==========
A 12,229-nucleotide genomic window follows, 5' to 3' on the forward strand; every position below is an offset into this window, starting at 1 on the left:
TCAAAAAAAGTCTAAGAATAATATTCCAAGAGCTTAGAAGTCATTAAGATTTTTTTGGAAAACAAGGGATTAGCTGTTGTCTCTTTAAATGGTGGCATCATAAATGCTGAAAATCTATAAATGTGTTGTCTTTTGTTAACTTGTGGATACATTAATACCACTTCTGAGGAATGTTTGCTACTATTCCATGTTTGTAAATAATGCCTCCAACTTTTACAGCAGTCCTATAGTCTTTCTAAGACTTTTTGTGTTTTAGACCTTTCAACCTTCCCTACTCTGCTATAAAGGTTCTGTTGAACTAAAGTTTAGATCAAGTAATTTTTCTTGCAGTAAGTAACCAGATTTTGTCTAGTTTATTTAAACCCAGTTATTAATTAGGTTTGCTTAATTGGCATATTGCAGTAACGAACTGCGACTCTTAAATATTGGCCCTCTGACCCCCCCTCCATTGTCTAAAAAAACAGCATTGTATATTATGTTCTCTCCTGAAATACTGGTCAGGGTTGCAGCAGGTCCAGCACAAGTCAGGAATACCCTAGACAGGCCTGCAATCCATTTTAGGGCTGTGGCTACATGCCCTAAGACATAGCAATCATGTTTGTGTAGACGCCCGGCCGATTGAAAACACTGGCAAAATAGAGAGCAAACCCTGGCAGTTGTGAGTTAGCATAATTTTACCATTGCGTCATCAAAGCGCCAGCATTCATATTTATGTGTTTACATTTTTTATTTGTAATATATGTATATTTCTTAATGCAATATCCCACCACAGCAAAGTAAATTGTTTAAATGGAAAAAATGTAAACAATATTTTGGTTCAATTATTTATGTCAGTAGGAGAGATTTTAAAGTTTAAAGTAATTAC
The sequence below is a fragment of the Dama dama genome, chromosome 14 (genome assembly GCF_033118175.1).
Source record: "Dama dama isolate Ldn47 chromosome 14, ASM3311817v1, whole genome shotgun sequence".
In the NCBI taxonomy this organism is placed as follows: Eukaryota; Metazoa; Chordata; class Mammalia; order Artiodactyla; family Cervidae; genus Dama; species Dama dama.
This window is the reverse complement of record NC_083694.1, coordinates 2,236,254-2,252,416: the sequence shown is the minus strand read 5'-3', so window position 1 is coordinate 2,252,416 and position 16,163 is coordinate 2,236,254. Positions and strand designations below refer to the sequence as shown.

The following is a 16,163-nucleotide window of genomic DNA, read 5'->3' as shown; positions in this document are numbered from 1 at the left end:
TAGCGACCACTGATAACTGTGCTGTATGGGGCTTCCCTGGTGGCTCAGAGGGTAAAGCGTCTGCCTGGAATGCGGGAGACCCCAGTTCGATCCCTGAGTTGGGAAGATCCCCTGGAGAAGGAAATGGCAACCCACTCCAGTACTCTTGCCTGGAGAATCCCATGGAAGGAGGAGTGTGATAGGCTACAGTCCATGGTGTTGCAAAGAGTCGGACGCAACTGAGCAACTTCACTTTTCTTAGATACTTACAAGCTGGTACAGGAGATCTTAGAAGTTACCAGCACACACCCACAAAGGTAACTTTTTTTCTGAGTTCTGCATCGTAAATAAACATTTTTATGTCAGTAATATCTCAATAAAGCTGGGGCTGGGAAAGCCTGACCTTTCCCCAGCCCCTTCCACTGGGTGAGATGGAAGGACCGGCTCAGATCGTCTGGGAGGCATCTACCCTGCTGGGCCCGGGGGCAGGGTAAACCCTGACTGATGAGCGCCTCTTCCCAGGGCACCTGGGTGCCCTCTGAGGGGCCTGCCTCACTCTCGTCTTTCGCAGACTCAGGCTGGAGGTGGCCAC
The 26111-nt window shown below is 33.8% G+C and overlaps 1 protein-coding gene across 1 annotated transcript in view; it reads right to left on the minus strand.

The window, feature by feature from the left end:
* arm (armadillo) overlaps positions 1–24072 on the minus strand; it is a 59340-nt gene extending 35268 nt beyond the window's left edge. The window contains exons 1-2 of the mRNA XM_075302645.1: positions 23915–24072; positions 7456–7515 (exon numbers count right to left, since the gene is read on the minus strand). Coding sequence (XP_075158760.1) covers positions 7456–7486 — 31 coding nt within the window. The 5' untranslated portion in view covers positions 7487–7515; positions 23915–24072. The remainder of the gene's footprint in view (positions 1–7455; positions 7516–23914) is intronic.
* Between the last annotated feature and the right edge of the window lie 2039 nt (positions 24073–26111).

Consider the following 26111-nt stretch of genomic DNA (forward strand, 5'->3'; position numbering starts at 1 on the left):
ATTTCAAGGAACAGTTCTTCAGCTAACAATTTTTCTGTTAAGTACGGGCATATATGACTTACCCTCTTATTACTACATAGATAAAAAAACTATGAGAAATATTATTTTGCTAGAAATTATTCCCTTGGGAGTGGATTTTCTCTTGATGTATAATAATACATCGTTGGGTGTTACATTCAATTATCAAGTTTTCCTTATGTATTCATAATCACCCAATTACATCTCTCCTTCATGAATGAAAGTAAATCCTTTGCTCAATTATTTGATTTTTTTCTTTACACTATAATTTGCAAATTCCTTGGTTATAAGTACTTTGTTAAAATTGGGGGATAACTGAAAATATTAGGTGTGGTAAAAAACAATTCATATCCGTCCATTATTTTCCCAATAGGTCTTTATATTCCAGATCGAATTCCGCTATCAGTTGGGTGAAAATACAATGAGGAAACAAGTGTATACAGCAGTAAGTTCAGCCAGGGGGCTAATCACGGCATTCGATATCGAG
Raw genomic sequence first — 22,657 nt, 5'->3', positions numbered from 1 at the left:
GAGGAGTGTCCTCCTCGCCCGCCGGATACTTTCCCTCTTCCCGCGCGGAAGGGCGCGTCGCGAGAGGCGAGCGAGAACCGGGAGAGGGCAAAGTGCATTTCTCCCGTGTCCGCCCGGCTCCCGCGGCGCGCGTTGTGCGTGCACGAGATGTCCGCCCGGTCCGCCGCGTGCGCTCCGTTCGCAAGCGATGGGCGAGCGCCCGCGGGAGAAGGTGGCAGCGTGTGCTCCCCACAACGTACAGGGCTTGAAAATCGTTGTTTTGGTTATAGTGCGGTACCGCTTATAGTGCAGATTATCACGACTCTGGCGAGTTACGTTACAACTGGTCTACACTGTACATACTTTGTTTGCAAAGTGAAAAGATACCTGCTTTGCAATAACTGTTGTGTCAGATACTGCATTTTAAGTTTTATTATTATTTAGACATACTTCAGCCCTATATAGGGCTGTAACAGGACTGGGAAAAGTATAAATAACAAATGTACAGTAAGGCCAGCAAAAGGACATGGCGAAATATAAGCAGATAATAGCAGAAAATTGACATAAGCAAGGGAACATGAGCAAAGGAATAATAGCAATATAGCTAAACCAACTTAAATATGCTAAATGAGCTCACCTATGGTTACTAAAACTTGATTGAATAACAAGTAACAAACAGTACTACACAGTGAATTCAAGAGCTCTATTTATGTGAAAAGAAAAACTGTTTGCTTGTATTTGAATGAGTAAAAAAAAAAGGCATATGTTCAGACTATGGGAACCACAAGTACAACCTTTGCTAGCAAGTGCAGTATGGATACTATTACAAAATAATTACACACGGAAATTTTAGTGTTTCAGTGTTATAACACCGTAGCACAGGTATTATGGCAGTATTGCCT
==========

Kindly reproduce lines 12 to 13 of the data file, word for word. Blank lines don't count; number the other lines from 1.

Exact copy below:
* Between the last annotated feature and the right edge of the window lie 2039 nt (positions 24073–26111).

Consider the following 26111-nt stretch of genomic DNA (forward strand, 5'->3'; position numbering starts at 1 on the left):